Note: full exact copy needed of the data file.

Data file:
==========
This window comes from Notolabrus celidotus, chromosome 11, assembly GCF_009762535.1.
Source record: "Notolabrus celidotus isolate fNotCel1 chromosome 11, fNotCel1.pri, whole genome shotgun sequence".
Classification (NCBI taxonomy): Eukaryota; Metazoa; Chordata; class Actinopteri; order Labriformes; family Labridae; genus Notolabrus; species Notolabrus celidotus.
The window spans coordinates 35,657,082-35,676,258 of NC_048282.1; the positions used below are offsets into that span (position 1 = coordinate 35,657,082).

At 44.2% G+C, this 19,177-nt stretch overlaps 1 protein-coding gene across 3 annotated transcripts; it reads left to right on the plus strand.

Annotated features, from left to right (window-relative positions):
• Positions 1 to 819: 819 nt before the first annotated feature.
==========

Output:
This window comes from Notolabrus celidotus, chromosome 11, assembly GCF_009762535.1.
Source record: "Notolabrus celidotus isolate fNotCel1 chromosome 11, fNotCel1.pri, whole genome shotgun sequence".
Classification (NCBI taxonomy): Eukaryota; Metazoa; Chordata; class Actinopteri; order Labriformes; family Labridae; genus Notolabrus; species Notolabrus celidotus.
The window spans coordinates 35,657,082-35,676,258 of NC_048282.1; the positions used below are offsets into that span (position 1 = coordinate 35,657,082).

At 44.2% G+C, this 19,177-nt stretch overlaps 1 protein-coding gene across 3 annotated transcripts; it reads left to right on the plus strand.

Annotated features, from left to right (window-relative positions):
• Positions 1 to 819: 819 nt before the first annotated feature.